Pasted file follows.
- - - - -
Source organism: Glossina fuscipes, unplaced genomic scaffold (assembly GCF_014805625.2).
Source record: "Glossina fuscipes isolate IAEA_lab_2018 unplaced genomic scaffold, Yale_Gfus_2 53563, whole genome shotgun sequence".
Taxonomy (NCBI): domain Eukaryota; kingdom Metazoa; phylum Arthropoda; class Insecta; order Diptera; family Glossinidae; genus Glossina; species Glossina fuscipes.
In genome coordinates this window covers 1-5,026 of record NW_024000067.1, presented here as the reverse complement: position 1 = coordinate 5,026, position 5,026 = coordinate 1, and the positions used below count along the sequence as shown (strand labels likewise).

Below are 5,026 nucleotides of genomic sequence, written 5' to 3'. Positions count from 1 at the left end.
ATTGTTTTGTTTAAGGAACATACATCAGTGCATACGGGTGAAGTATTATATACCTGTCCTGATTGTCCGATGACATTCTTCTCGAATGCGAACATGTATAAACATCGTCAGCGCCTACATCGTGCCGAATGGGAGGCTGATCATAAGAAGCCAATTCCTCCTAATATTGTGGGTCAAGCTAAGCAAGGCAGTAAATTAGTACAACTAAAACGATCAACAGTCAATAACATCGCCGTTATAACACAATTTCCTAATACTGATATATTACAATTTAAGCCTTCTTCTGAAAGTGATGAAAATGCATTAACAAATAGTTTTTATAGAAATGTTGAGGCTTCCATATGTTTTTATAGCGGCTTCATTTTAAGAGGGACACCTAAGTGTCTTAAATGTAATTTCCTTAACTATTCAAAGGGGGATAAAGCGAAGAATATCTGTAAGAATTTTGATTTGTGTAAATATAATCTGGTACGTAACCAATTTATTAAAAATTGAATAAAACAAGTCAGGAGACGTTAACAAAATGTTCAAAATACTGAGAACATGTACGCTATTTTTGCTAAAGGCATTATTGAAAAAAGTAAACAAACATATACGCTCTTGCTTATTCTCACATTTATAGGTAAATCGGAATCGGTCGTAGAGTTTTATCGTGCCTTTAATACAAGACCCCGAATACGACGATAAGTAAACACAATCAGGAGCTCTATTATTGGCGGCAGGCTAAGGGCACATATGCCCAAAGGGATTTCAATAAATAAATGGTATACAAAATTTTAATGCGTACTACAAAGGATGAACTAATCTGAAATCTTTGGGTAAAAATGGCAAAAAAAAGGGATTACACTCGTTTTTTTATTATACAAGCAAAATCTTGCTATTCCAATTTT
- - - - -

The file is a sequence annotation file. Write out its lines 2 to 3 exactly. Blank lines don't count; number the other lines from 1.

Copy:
Source record: "Glossina fuscipes isolate IAEA_lab_2018 unplaced genomic scaffold, Yale_Gfus_2 53563, whole genome shotgun sequence".
Taxonomy (NCBI): domain Eukaryota; kingdom Metazoa; phylum Arthropoda; class Insecta; order Diptera; family Glossinidae; genus Glossina; species Glossina fuscipes.